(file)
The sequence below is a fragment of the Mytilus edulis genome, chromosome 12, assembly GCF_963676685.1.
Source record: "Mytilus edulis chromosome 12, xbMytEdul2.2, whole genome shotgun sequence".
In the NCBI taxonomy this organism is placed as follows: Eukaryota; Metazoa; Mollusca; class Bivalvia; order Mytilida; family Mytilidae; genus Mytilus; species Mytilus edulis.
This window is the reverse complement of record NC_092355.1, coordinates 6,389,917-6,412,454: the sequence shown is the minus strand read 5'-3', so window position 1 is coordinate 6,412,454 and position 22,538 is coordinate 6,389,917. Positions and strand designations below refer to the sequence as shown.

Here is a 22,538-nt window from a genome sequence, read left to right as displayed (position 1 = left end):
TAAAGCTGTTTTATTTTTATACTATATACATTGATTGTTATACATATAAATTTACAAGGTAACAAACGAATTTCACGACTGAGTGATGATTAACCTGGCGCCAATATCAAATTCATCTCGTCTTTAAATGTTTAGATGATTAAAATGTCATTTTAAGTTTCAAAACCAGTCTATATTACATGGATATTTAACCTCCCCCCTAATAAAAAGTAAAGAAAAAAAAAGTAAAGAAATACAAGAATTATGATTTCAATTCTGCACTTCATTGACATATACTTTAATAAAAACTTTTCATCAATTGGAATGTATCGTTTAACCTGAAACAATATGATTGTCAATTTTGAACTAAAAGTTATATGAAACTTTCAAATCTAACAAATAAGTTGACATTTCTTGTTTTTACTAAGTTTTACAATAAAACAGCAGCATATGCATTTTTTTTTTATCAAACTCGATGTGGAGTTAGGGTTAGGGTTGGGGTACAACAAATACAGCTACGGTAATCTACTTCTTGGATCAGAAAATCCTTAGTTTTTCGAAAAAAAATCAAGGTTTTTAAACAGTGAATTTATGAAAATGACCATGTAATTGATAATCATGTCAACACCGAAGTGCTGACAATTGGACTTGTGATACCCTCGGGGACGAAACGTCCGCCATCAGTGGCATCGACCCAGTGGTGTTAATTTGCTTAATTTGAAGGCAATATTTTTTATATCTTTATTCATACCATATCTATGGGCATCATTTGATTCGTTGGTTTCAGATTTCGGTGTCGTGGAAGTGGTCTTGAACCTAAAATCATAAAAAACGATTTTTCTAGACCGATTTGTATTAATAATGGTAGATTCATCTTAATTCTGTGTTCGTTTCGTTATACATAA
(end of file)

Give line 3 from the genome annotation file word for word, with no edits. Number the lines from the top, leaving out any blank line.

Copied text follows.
In the NCBI taxonomy this organism is placed as follows: Eukaryota; Metazoa; Mollusca; class Bivalvia; order Mytilida; family Mytilidae; genus Mytilus; species Mytilus edulis.